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Michael Jackson

June 29, 2009

Why the hell not do this? I could pretend to be one of those disinterested cynics who has nothing to say about the death of Michael Jackson but that would be dishonest. Everyone is going to have a take on this, so here is mine.

Although I’m no fan of intense outpourings of sanctimony and hyperbolic hysteria in the media (I lived through the intense embarrassment of the aftermath of Princess Diana’s death after all), the death of this man is monumental. This is now the post-MJ era. That said, a conclusion to the Michael Jackson story was long overdue. The man had been haemorrhaging dignity for years now. His considerable, massive eccentricities had long overtaken his prodigious talent and his was an increasingly sad spectacle. I wasn’t aware until recently that the forthcoming London concerts were supposed to be fifty dates. Did anyone seriously believe that Michael Jackson was going to fulfill that promise, especially given his increasing notoriety for reneging on deals? I don’t wish to sound as if I’m happy the man died, I’m not. However, this was as good a time as any for this increasingly tragic tale to come to an end. Can anyone honestly say that they foresaw anything good in the next ten years, twenty years for Michael Jackson?

Part of the debate that I’ve witnessed over the last few days is between those who have revisited the (not inconsiderable) scandals that plagued Jackson and the fans who want to focus instead on the man’s immense cultural contribution, his status as easily one of the greatest entertainers who ever lived. My interest in Michael Jackson, however, has long been concerned with how his life story stands as a testament to the ways in which celebrity culture can completely destroy human beings, especially when it involves people who become famous initially when children. Celebrity, in this case allegedly combined with a considerable amount of child abuse (though I see it hard to doubt that Michael Jackson was an exploited and overworked child unless we think he was so good as to not need to rehearse any of the highly polished Jackson 5 routines), completely chewed this man up and spat him out. What was left in the end was something quite inevitably weird which few could possibly hope to understand or make sense of.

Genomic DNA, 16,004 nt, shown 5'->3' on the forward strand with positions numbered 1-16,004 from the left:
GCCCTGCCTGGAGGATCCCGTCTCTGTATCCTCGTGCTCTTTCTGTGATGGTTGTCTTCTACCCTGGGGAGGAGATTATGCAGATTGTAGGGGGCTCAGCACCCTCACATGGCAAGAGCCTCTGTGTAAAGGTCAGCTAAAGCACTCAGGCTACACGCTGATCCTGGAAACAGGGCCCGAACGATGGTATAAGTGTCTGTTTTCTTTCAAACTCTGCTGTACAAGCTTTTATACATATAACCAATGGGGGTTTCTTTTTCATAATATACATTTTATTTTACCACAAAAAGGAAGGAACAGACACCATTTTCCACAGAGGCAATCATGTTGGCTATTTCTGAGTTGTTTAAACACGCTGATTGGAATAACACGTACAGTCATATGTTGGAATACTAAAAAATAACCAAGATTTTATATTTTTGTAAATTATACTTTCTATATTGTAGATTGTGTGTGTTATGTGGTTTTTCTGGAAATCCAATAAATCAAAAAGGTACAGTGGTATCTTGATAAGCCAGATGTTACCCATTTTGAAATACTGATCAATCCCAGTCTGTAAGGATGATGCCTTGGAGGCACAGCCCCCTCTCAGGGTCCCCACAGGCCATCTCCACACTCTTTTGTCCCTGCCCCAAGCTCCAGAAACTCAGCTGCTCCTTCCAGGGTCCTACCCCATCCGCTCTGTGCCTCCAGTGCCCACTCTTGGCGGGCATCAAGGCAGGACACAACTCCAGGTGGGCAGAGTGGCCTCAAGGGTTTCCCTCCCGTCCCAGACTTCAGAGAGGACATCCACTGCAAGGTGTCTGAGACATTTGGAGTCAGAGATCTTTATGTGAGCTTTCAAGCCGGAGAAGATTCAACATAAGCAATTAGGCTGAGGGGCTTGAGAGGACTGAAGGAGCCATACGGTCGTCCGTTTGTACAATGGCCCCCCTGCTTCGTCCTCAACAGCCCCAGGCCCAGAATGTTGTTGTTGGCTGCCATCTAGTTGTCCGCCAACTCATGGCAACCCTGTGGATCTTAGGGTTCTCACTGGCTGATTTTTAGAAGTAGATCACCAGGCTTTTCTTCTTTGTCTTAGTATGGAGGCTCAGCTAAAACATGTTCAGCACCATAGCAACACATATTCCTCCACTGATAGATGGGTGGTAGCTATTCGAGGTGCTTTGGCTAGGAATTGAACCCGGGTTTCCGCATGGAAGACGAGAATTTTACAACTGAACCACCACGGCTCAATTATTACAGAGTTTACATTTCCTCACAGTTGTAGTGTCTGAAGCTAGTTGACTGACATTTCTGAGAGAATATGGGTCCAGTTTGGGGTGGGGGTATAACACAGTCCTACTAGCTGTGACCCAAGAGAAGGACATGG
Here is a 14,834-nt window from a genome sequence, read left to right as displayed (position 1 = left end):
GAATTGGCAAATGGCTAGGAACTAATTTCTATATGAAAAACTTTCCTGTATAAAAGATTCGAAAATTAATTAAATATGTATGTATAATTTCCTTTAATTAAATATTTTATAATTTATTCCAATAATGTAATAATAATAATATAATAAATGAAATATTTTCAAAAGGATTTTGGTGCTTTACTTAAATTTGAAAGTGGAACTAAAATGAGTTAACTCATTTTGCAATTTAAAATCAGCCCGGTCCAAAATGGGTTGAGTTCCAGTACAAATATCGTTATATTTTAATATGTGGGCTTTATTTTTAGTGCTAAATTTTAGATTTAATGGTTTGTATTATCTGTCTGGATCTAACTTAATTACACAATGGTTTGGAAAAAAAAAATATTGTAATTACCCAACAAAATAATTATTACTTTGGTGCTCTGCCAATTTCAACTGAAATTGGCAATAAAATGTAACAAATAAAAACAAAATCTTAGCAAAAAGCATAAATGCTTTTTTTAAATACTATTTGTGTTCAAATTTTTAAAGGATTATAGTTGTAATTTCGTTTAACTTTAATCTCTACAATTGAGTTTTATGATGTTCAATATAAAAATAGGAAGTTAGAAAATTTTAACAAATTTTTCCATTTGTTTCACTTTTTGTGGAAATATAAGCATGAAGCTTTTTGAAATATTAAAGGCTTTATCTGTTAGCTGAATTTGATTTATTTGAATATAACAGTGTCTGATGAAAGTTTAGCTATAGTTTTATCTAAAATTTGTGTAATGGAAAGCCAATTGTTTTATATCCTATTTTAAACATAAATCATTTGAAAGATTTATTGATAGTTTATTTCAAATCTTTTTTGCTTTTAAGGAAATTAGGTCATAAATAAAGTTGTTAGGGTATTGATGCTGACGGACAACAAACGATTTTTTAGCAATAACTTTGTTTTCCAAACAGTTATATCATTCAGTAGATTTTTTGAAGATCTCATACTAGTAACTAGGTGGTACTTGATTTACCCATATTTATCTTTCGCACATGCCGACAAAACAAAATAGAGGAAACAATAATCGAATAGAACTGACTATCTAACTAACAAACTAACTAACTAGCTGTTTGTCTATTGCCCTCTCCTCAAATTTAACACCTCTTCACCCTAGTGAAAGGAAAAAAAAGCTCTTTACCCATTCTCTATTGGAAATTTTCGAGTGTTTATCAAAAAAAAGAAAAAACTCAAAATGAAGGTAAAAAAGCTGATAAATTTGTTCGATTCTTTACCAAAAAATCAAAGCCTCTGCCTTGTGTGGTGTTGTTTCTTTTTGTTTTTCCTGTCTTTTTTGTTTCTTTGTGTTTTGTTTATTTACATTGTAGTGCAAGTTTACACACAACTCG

Making celebrities of children is a terrible idea and Michael Jackson has the dubious honour of serving as arguably the most extreme example thereof.

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2 comments

  1. Well put. It is more of a relief that we didn’t get to see him break down or pass out, mid performance, as he most likely would have.

    Some considerate it naive, but I’m convinced he never had a pedophilic bone in his body. He was just THAT stunted, emotionally, that he could more easily relate to kids and felt comfortable around them. I think, with a state of mind like that, it’s very possible to be asexual.

    I can’t back this up, really, but I heard from a co-worker that one of the kids who accused him of sexual abuse came out and said his father told him to do it. Wouldn’t surprise me at all.

    Which reminds me, on a slightly unrelated note, if you haven’t already, watch the documentary, Capturing the Friedmans.


  2. Yeah, I was of the opinion that he was asexual also. I based that opinion on the Martin Bashir interview, the one that saw him investigated for a second time and charged with child abuse.
    There are some shady circumstances surrounding the allegations, and he was of course never convicted of any crimes against children, but I think it’s fair to say the reason it was so easy to lay those charges on the man was down to inappropriate choices and mistakes of his own making.

    That said, I found recent reports form the Neverland Ranch a little creepy.
    “And there used to be rows of popcorn machines over there and cotton candy machines over there…”
    *Shudder*



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